S1E2 - (Part 1) On Why Self-Care Should be a Priority w/ Tennielle Brew

Episode 2 February 15, 2023 00:31:12
S1E2 - (Part 1) On Why Self-Care Should be a Priority w/ Tennielle Brew
Start to Finish Motherhood with Aisha
S1E2 - (Part 1) On Why Self-Care Should be a Priority w/ Tennielle Brew

Feb 15 2023 | 00:31:12

/

Hosted By

Aisha Jenkins

Show Notes

Welcome to today's episode we're going to be talking about self-care and the importance of taking care of oneself, especially in the face of the many physical and mental demands of being a sole caretaker. My guest is Tanielle Bruce Smith, a physician, life coach, and yoga teacher. Tanielle shares her journey of finding herself and becoming who she truly is, and how it led her to her current profession.  In part 1, Tanielle and Aisha discuss tips and advice on how to connect with oneself and be present in order to assess what one needs and wants on a daily basis.  

 

View the video of this episode on YouTube: https://youtu.be/Bwa4RWvW79Q

 

Join us for this heart-to-heart conversation about self-care, healing, and finding our authentic selves.

 

You can find Tanielle: 

Website and mailing list www.brewwellnesscollective.com

Instagram  https://www.instagram.com/brewwellnesscollective/

Facebook  https://www.facebook.com/BrewWellnessCollective/

YouTube  https://www.youtube.com/@brewwellnesscollective

 

**Tanielle references this book Atomic Habits by James Clear

 (This is an affiliate link so I do receive a small commission)

View Full Transcript

Episode Transcript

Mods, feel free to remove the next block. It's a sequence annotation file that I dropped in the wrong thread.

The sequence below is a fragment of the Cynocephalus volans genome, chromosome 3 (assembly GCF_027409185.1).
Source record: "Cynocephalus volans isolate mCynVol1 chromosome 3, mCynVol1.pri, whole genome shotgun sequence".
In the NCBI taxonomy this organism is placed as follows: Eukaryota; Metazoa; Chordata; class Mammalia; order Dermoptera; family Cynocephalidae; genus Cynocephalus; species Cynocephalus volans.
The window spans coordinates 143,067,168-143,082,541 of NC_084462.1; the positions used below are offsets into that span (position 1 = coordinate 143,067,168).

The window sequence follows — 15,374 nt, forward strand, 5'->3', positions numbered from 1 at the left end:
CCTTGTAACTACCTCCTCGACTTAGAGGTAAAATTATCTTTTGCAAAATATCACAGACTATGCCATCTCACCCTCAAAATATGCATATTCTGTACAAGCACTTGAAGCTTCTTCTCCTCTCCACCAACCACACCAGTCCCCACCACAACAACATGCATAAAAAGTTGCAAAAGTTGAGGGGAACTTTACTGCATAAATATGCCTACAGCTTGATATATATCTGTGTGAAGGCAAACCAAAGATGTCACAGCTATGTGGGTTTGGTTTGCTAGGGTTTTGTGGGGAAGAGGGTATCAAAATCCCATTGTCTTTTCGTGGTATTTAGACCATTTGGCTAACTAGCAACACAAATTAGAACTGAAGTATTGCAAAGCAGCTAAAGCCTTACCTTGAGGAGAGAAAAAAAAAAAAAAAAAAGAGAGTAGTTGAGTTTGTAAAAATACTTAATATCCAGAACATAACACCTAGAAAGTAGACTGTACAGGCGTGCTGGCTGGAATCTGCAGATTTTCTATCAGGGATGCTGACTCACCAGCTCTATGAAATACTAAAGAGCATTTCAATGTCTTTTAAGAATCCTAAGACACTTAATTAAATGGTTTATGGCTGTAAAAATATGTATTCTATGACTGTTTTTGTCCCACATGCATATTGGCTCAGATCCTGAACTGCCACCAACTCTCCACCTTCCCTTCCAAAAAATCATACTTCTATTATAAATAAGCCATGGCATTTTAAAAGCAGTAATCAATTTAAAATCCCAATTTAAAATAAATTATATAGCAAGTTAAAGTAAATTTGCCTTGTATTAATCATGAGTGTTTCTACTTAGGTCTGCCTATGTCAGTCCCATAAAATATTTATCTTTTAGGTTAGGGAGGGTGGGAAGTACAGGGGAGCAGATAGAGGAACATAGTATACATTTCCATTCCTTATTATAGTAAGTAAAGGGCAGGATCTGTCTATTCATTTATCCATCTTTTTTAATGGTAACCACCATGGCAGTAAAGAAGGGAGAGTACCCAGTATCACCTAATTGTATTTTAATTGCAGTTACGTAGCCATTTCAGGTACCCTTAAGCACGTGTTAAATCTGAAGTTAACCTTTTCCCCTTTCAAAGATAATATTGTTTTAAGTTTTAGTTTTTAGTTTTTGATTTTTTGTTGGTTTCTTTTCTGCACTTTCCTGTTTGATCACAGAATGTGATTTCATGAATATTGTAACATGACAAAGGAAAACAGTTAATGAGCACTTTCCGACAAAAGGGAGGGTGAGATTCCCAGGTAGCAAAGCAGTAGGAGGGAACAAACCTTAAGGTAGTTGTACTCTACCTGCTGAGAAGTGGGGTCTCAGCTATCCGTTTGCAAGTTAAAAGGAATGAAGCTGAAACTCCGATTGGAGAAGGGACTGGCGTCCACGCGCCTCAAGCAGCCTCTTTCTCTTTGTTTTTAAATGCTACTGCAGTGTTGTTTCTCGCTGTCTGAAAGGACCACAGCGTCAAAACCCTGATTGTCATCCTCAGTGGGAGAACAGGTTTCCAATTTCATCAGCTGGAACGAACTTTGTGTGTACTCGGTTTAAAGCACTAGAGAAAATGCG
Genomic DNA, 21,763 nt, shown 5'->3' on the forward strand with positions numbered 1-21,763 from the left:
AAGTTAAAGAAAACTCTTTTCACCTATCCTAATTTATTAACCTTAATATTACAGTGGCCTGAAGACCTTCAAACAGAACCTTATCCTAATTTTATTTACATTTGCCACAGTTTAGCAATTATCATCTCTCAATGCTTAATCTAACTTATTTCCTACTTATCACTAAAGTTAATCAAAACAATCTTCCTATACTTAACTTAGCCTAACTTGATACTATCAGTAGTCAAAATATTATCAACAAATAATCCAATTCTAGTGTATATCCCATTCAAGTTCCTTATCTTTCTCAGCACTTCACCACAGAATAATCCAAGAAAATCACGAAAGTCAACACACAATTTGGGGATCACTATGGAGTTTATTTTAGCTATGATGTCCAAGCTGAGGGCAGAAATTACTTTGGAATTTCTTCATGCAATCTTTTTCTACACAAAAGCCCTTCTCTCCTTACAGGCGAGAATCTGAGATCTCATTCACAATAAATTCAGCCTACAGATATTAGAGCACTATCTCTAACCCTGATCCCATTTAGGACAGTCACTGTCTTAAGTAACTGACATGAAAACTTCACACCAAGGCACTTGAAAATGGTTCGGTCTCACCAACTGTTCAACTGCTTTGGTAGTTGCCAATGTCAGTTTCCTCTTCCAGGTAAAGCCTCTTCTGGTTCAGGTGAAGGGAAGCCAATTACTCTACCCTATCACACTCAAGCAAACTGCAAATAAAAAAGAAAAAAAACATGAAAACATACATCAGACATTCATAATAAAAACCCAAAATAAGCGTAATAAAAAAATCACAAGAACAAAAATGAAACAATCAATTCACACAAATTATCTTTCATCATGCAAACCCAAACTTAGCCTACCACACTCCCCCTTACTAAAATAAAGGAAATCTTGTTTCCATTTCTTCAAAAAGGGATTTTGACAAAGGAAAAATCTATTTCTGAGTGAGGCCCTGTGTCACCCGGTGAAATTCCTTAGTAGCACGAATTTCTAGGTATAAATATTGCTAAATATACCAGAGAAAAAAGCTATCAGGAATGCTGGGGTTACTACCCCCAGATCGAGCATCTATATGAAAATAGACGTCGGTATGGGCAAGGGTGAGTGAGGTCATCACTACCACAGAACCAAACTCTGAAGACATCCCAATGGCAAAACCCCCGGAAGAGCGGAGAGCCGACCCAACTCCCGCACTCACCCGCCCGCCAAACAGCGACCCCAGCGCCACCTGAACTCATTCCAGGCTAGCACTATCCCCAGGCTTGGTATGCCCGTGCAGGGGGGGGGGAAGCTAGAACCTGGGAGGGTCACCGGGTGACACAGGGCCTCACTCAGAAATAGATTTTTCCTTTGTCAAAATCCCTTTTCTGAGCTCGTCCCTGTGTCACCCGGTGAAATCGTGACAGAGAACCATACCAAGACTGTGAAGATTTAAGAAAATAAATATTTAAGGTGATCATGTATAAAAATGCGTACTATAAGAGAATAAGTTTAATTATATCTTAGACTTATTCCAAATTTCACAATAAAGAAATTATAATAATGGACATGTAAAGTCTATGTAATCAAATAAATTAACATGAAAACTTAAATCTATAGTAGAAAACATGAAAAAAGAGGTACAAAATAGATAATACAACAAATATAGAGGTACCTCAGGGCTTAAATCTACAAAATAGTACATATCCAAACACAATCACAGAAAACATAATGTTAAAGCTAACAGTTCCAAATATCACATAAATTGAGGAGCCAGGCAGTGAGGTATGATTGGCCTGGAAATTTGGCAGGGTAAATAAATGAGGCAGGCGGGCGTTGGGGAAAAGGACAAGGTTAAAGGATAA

We're here today to talk a little bit about self-care and taking care of our mental health and wellness. I do have a guest, but before I introduce my guest, I wanna tell you a little story about how much this guest has come to mean to me. You don't know this, I am a native New Yorker and I came up as a young woman kind of doing the whole hustle and bustle, the New York City train systems. There's a lot of jostling of people. I'm klutzy by nature. I would sometimes, [00:01:00] trip every now and then. There's a good Samaritan who will catch you and be like, you know, are you okay? So you don't have to face plant on the ground. I kind of feel like this is how we met, I feel like I was in the middle of tripping and then a good Samaritan reached out and was just like, I got you. There was something so serene and just serendipitous about our meeting that I was just like, I feel like, you know, you connect with some people and it could be at a particular point in time that you connect with them, but there's just something deep about the connection for that particular thing that you needed in that particular moment. I felt like I was in the midst of tripping with something that was unexpected and you gave me a hand , your serene, your calm demeanor was like, I got you. For me, I think that that's kind of like the epitome of sisterhood. Like can I be my sister's keeper? I want to [00:02:00] introduce Tanielle, who's here with me today. Thank you so much for coming on. The podcast, Tanielle is a doctor, a wellness coach, and a regular degular old yogi, you know, we're all on a journey for something towards something and it's a work in progress. I really loved the down to earth way that you explained that to me in our first conversation as I was trying to struggle with words. Like, I don't wanna be black girl magic, I don't wanna be black excellence. Like I just wanna be. I just wanna live. In this season of 2023, that's kind of what it is for me. I want to thrive. I want to live, I want to find ways to take care of myself on a regular basis. So without any further ado, I will ask you to introduce yourself Tanielle. Oh my goodness. So I already am starting to feel my feelings, so I'm gonna have to push [00:03:00] 'em down just a little bit to make it through this talk. . Well, thank you so much for sharing that. I'm just so glad that we met each other when we did, because just like how you said that I was there to catch you when you were tripping, I felt like you were there for me to just give me this inspiration. You inspired me in so many different ways and showed me how. I can do mothering differently. So I just appreciate you in so many ways. But anyway, my introduction to me, I, my name is Tanielle Bruce Smith. I am a physician life coach in the regular yoga teacher. , meaning that when I do yoga, it is me just stretching my body and the way that works for me. So when I do it, you're not gonna see my leg behind my head and all this craziness. I am just moving in a way that feels good and we'll talk about this more later. The importance of moving your body in ways that feel good as a way of healing. I think that's very, very [00:04:00] important. But a few other just important things about me. One of the reasons why I have all these titles instead of just being a physician as most people would normally be, is because I've had my own life journey. I was very burned out. And I decided to go on my own journey to find myself. I needed to understand who I am, not who my parents wanted me to be, not who society said will be the right person to be and how to fit in. I wanted to be me and I want to know who she was. And it took me stepping back from a moment, from the many roles that I carried as a physician to really understand that. So that's what led me to the life coaching. That's what led me to the yoga and to just really fully understanding myself and being able to help others. Oh, well I love that. I think, It's amazing the transition that black women have gone through over the past two, two and a half [00:05:00] years. I really feel like for many of us, we found our voice, we found our way, and we realize that we can actually do this and we can be powerful, if no one else shows up for us. Right? And a lot of that is a journey to finding your authentic self and your authentic voice. For a lot of us, we're so into the race, you know, to achieve the race, to be all things to all people. And sometimes we forget ourselves. So it is a period that you have to intentionally stop, pause. Push away just so that you can go inside and start that internal healing. I'm right there with you, . We have a lot to cover today. I am a Single, Mother by Choice. And so what that means is I am the sole care provider, the sole, everything for my girls, the sole thinker, you [00:06:00] know, in this period of time that is like killing my brain. I am the, the sole thinker. The eight year old is on her way to, to helping me think. There are physical stresses that happen to my body that I try to be a lot more aware of in the past year and mental and emotional stressors because I'm constantly doing mental gymnastics in my head. And so one of the things I wanted to focus this episode on was who takes care of mom? As Single Mother by Choice, we are doing it all sometimes outta necessity and just sometimes because that's who we are at our core. So who takes care of us? How do we go about finding space to care for ourselves and being in spaces that nurture and help to heal us? So that's my question to you. So before we're moms, we're people, you know, we have baggage, we have experiences, we have hopes, we have dreams. How do we go about [00:07:00] connecting with those things even as we are caring for our little ones? What's your approach or what do you recommend? Oh, that question can be answered in so many beautiful ways, but I think the first way of answering that question is to take a moment to ask yourself first being present. What is it that you want and need now? And periodically doing that throughout your day so you can have an assessment to see what it is you want. Like you mentioned, you got your children needing things, everyone's needing all these things. You have these goals that you think are so super important, but are they, that's another story. So just creating a practice of every day and throughout the day, asking yourself, what do I want? What do I need? What do I want? What do I need? Literally, before we got on this call, before we even start talking, I said, before we do this podcast, I need to drink some water. Right. Because I knew that that would just nourish me. Mm-hmm. . [00:08:00] So first getting into the practice of just in the small moments of saying, okay, I need this. So being able, in the small circumstances, cultivating that practice, which will make it a lot easier to determine what are the bigger things we need, what is the bigger supports that we need. You mentioned that you are the major thinker for your family. Mm-hmm. for you and your children. So how can you find ways of getting someone to take some of the thinking tasks away for you? Mm-hmm. . For example, I can just talk about a business example. So I'm trying to find a social media person. Mm-hmm. and I had a couple different options. One, someone who could just, create the stuff, but then I had another person who was like, oh yeah, I'll create the things, but then I'll also create an agenda for some of your talking points that you'll need. She's a winner. Yes. Yes. Because she thinks she is a thinker. Mm-hmm. Yes. So that's important. So when you are trying to find someone to help you or figuring out what you need, Understanding at that level. You need a [00:09:00] thinker to help you in the process. And then also looking at what you're doing every day. Is there a task that just annoys the heck out of you? Cleaning the toilet , cleaning the tub? I hate it. Yes. There are very few things in this world I hate. There's something about that. I hate Uhhuh . One of the first things I took off my list was that yes. And so there was so much joy that was brought there. So I think the first step is, one, understanding yourself by taking the small moments of asking yourself what you need. Mm-hmm. . And that practice helps you to fully understand what it is because you're slowing down enough to listen to yourself. Right. And then you can make those bigger choices of saying, okay, well I, I need this. I need someone to help me think. I need someone to take that very annoying task out. I need someone to make this task a little bit easier so I can be more present with my family and my children. Then how do you go about doing that? In the moment, because you said it's a practice. What is step [00:10:00] zero to even getting started? I mean, I've been, I've been working with a therapist for the past year to, and she told me pretty much kind of like what you said, but for me, she said, I need transitions, I need transitions from work into motherhood, picking up the kids. And so, and with the pandemic, with my commute being reduced, that took away that transition period. I work really hard over the past year to find time to transition. But what would you recommend for somebody who's just getting started trying to get in tune with themselves? FInding quiet moments, whether that's right when you wake up in the morning before everyone starts asking for your attention. I actually really like early morning, quiet time to assess things. Or sometimes when I'm in the shower, I do that. Find those times when you're by yourself, when it's just your energy and your mind that you're thinking about to just ask that simple question. It's more difficult to do it when you have a [00:11:00] lot of people around you. You got your kids pulling on you, your whoever's around you asking you things. But really saying, as soon as I wake up, I'm ask that question. When I get in the car, before I go in my job, I'm gonna ask myself, what do I want? What do I need? So finally those tiny little spaces when it's just you. That's, that's how I'll begin to practice, and that's how I began. I will tell you one of the things that I loved, I signed up for your mailing list, and because I'm doing so much with social media I have my phone kind of near me, and you have the the daily affirmations, and so I'm like, yeah, yeah, that's it. Because as soon as my alarm goes off, my alarm is on my phone. It is nothing but a thing to now hit, turn off the alarm and then go to my affirmations. So thank you for that. I'm just like, okay. So, so that, that, that's one thing that I think that I can commit to doing because for me, you know, I usually [00:12:00] will get up, the kids are intermittently in my bed, but they do give me the time in the morning, half hour, 45 minutes if I want to just kind of like, take my time, shower, make the coffee. And so with that phone in my hand, I can absolutely look at my daily affirmation and be like, okay. I got this. So, so thank you for that. , and actually you brought up something really good. You're pairing this new activity with something you're already doing. That is the best way to change a habit. So whether it is checking in on yourself or whatever is you're doing, you're pairing the cutting off your alarm to doing the daily affirmations. Perfect. Whether you're pairing it with brushing your teeth, drinking your water every morning, pair it with something you're already doing, which will increase the likelihood of you continuing whatever that habit is. I got that from James clear. Oh my goodness. Tiny habit. I can't remember the name of his book. It's an amazing book. Everyone's read it. And of course, I can't [00:13:00] think of the title right now, but pairing whatever new habit to a older habit that you've already been doing, like brushing your teeth, waking up, whatever, that's the best way to be consistent with anything. Okay? Okay. Okay. I like that. I like that. , let's see. We, we have so much stuff. Okay. So I will say as moms and as a sole parent, we are responsible even for getting our kids' days started. So one of the things I try not to do is when I wake up my kids, I try to wake them up gently, right? Mm-hmm. , because sometimes we can set the tone for their days as well. And so when somebody jars you awake, , you start the day on edge, right? And so I try to be intentional about how I even go about starting their days. And so what can you say to that? So understanding that we [00:14:00] are kind of like the architect of the household's day and what are some little things that we can do? we talked about doing things for ourselves, but what are some of the things that we can do to better prepare our kids for like going out in the world, understanding that at the root, they're people, you know, they're people too, but what are some things that we can do or some techniques that we can do to help ease them into their days as well? So I love that you are already trying to give them a gentle awakening. As a person who was raised with a very un awakening, usually I was, the way my mom raised me was screaming, wake up right now. You're gonna make me lose my job. That's how the mere fact that you have made the decision to gently wake your children up to be kind to them early in the morning to try to set that kind gentle tone for them is step one right there that is making a major [00:15:00] thing. Because you're not. In the morning, we already have this increased cortisol cuz that what wakes us up, cortisol is a stress hormone. Mm-hmm. . So the fact that you're doing something to kind of calm them down and to ease that down, number one, is good. Number two, another thing that we don't really talk about a lot is keeping our blood sugar stable. So giving them just a, a nice breakfast, whatever it is, something protein rich and filled if they're not super hungry that they want a protein shake or some eggs or maybe some leftover dinner. It doesn't have to be a traditional breakfast, but giving 'em that option and ability to say. I want this or I want that. It doesn't have to, you don't have to be a chef Uhhuh. Cause listen, it's in the morning. We all just trying to make it okay. They don't appreciate when you're a chef anyway. . Yeah, they know, they know But just giving them that space and option of, okay, this is what we're gonna have to eat. Because that is gonna also help to set the tone for them. So their blood sugar stable, they're able to listen when they're in school. They're not as reactive to when [00:16:00] other stressors are happening around them. And then also creating space for them. like having little dates with your children is also very important, whether you are daily check-ins with them, or you have like date nights or just time for just them as individuals. Mm-hmm. is very important, so they know that you are very present with them. Our children, they regulate to us, right? So if we are showing them what presence looks like, then they are able to be present in other situations outside of that situation with us as parents. So those are just a few things that are, that are very helpful. All right. So two things. So, I. I, as you're talking, I'm going through my mental checklist, like, okay. So I, I do three things. Okay. So I do do the breakfast, and I'm a stickler. I had gestational diabetes when I was pregnant, so I was on a gestational diabetes diet. And a lot of the ways that I regulated was pairing protein [00:17:00] with the small amount of car carbs that I was allowed. And so I've taken that into how I at least start their morning, rest of the day is a crapshoot, but it's like, you know, if you're having carbs, like we'll do bagels because they're quick. I'm like, let's do Turkey bacon, eggs with cheese, you know, how do you want your eggs? It's not even an option. We do oatmeal with a peanut. So I can definitely improve on that, but I'm like, okay, so I got that now in terms of being present. So we're in a day and age where your cell phone is like right here. And in the beginning when I was trying to be a good mom and not just like caught up in stuff, I was trying to think like, I don't want them to see me with my cell phone in my hand all the time. But now that I'm doing like the podcast and all this stuff, I literally have my cell phone in my hand all the time. So how, what are some ways or some techniques that we can force ourselves or create space where we put the phone down [00:18:00] and we are more present? Because I'm present, the kids will look over my shoulders and you know, the baby will swipe left and swipe right, like it's nobody's business. I don't necessarily want them to remember me as always having my phone in my hand. And the eight year old she said that, mommy, put your phone down. What are some small things that we can do to make ourselves put the phone down and kind of like be present for at least a few minutes? Yeah. So one thing I do, and I do this at my own house, is we schedule time where we're not gonna have our phone out. Mm-hmm. . So that's one thing. So just having a little space and time where it's like, okay, let's just talk about the day. Some people do it over the dinner table. Some people I don't necessarily eat, like with my husband, Uhhuh, cause he eats late. But we have this time, usually it's later in the evening where he puts his phone out, I put my phone out and we talk. Okay. And you can do the same thing with your children and then also when [00:19:00] they are having a conversation with you, trying to be very conscious when they're talking to you. Putting the phone down. Yeah. It just not, I don't care if they're just talking about random stuff, Uhhuh, just showing them, okay, someone is speaking to me. I need to be paying attention to them. Let me put my phone down. Or letting them know what you're doing, why you're on the phone and saying, oh, I need to finish this. This is very important to me, but you're also very important to me. Can you give me. Two minutes or whatever. Just kind of letting, letting them know what's happening. Because sometimes the kids can be like, oh, she's just not paying attention to me. She's always on the phone. But really, you're listening, you're multitasking. You're doing the things. But just a simple act of saying, Hey, I'm just finishing up on blah, blah, blah. I'll be done in just a moment. Can we have this conversation in two minutes? Can you, can you finish playing on the blah, blah, blah? And we'll chat and I'll give you all of [00:20:00] my attention, baby. Yes. Just that simple thing can be very helpful. All right. So I'm gonna have to, I'm gonna have to have you back when you have your little girl and she's a chatter box. And I'm gonna say, how did that work again? because they don't stop talking and so , . So you touched on something that I really wanted to make sure that we covered. In our talk today, you talked about how when you were growing up, your mom would be like, get up, you're making me, and things like that. So let's talk about trauma, the trauma that we bring into our being, right? Every day we wake up, , I know every day I wake. There is at some point during the day where I have to be aware that I am having a trauma reaction, something has triggered me and has triggered my trauma response. Can we talk a little bit about the trauma, especially as black women and especially as moms, we are the shoulders [00:21:00] on which the whole, country was built and still to this day expected to just be okay with some things. I think part of the healing process and part of what I've been trying to do over the last year as well is to, to put down the cape, take my shoulders off the market, you know, and really clue into my trauma triggers. Can we talk a little bit about how we handle that? Absolutely. So as a black woman living in America, We have trauma all around us, whether it's the trauma of growing up in certain situations, trauma of just being a black person, trauma of being a woman, trauma from the workplace, trauma from whatever you name it. There's probably some kind of trauma associated with it, and there is more than likely we did not have that space to fully be able to process that trauma in the moment or after, you know, everything has calmed down. More than likely we just haven't had that [00:22:00] space or had the tools to even know how to process it. Right? So that's one thing. So we got trauma all around from generations, all that, and we don't have the tools to process it. And then it just becomes a, oh, who we are, we're the strong person. Are we strong because we're strong or are we strong? Because we've had to be strong because our family structure was broken up. We've had to make sure we were taking care of everyone. We wanted to make sure that our children, okay, we wanna make sure we were okay. We had to not feel, think So there's so many things that come up. Mm-hmm. And we all have different coping mechanisms. We all have different triggers. So I think the first step when it comes to trauma is one, being aware that we've all been traumatized in some way and understanding what our different triggers are. So for me, one of my biggest triggers is abandonment or thinking that someone is going to leave me. That's important to me. And then unders, once you know what your trigger is, then understanding how you respond. So for me, going back, [00:23:00] abandonment's, my thing, going back to when my father left when I was two, didn't come back. All that. And what normally happens to me is I become the extra clingy person. I want to control everything. Or another thing I do is I will morph. and to whoever I need to become to make sure that person stays with me. Okay. So they won't go away. Mm-hmm. . Mm-hmm. . So you have to understand yourself at a deep level like that. And then that's why it's important that whole check-in thing is starting to not only just check in to see what you want in your need, want and need, but also what's happening to you. Right. How are you feeling? Right. Because when I see myself becoming this clingy person, or suddenly like, oh, let make sure my hairs like this, or my hair should be straight, I don't think they're gonna like the logs. No. Nope. I already know. Abandonment being triggered. I am [00:24:00] not being my authentic self. I need to one stop, assess. Who do I need to talk to? Because for me, I'm a verbalizer, I, I need to speak it out. Mm-hmm. , I need someone to hold space for me so I can speak out what's going on. Mm-hmm. and that's another trauma, a lot of, for black women that we have not had the ability to speak out what we need. Yes. So having, cultivating a space, whether it's with a therapist, with a coach, with a friend, who knows. So you have to be careful with friends. Cause a lot of times when you speak with a friend, they're gonna try to, a friend or family, they're gonna try to fix it. Mm-hmm. , sometimes you need to just speak, just wanna be, you just want to be mm-hmm. So framing the conversation if you use a friend or family saying, this situation happened and I just need the space to be able to speak out what's going on. I don't need you to fix it. I don't need you to move baby. No. I need you just to hold [00:25:00] space for me so I can verbalize how I'm feeling, because that's important to me right now. Don't need your fix it tool. I need your presence tool right now. I need your presence hat on. Okay. See, I love that because I think part of my journey over the past two and a half, three years has been the pandemic has forced us, to be alone, like separated for a good while. And I think, part of that was finding my voice, finding my strength and my voice and the things that I could do well in the midst of chaos. And then last year I was really on this quest, and I call it better out than in , that I'm no longer going to hold the things in that need to be out, I want it out of me any way, shape or form. I'm gonna try to get it out of me in a constructive way, but if not, then it's going to be out of me and. This showed up most for me at work, right? Because at work we put on these masks, [00:26:00] we put we, we filter ourselves. We don't bring our full selves to work. And over the past year, it's like I'm showing up at work. I think my motto is like, if my motto for this 2020 threes, y'all not gonna kill me. Y'all aren't gonna stress me. But it started last year with better out than end. So I've been really trying to hold my management team accountable. I've been really trying to hold people accountable that I work with that are supposed to be team teammates, who will sometimes commit microaggressions and just keep it rolling and it's just like, no, but I was supposed to be included on that email. You didn't include me on that email. , and asking the why questions. Because my thing was, if I'm gonna be uncomfortable and I'm, I'm going to perhaps take this home with me, we're going to be uncomfortable together and we're going to share the wealth, right? And so that has really helped. And it got me to the end of the year when we met and it was just like better out than in. I've been working up to [00:27:00] this point to say, here's my hard, no, here's my hard boundary, and I'm gonna be okay. And so now as I go into 2023, it is more about, you know, the healing you know when you take a clay pot and you shape it and you paint it and then you put it in the oven and it goes through that curing process. And I feel like I am now going through the curing process where I know what my voice is, I know what my lane is, and now it's just firming. That up. And so the reason why I wanted to have this conversation is because I think self-care is going to play a big role and not informal self-care and , more types of formalized self-care. Like I started it last year with our family garden and it just gave me such a sense of peace. So when you talked about, you know, that morning routine when you get up and it's so quiet. I used to get up in the summertime and it's so [00:28:00] quiet. I would go outside, water, the garden, and it's just so peaceful. And I did that today because it's unseasonably warm and just walked around and. Sense of peace just washed over me, and it's just like, like, yeah, yeah. Sorry, I rambled just a bit. No, . I, I love everything you said, being able to cultivate space to care for yourself also helps with trauma. So for me, my way, sometimes you don't wanna talk out your trauma. For me, I like to dance and move out my trauma. So I go to Zumba classes all the time. I will go work out with my trainer all the time. I do yoga. It was yesterday when I was watching a documentary about people doing pole dancing and how they were describing just the movement of the body and I was like, that's what I do. Not with pole dancing, but I do it with Zumba and we do a lot of twerking and moving our hips and all that. But I also do that in yoga [00:29:00] as well. Mm-hmm. , because I, I just do it by myself. So I literally just move how my body wants to move and that's a healing thing for me. So part of that self-care is just knowing what you need to get back to. What is that center, that core, that true essence of yourself, not the mass version of yourself, the person, the mother, the you. Right. What do you find that sense of calm, you said when you were in the garden, in the morning, how you felt this peace, like how do you get back to that? Right. And that's what dancing and movement does for me. Walking does that for me as well. Yeah, I'm gonna make a note because we're gonna come back to the pole dancing story because I actually have a pole and it's a story , so I'm just making a note , so when we come back we'll talk about it. So thank you.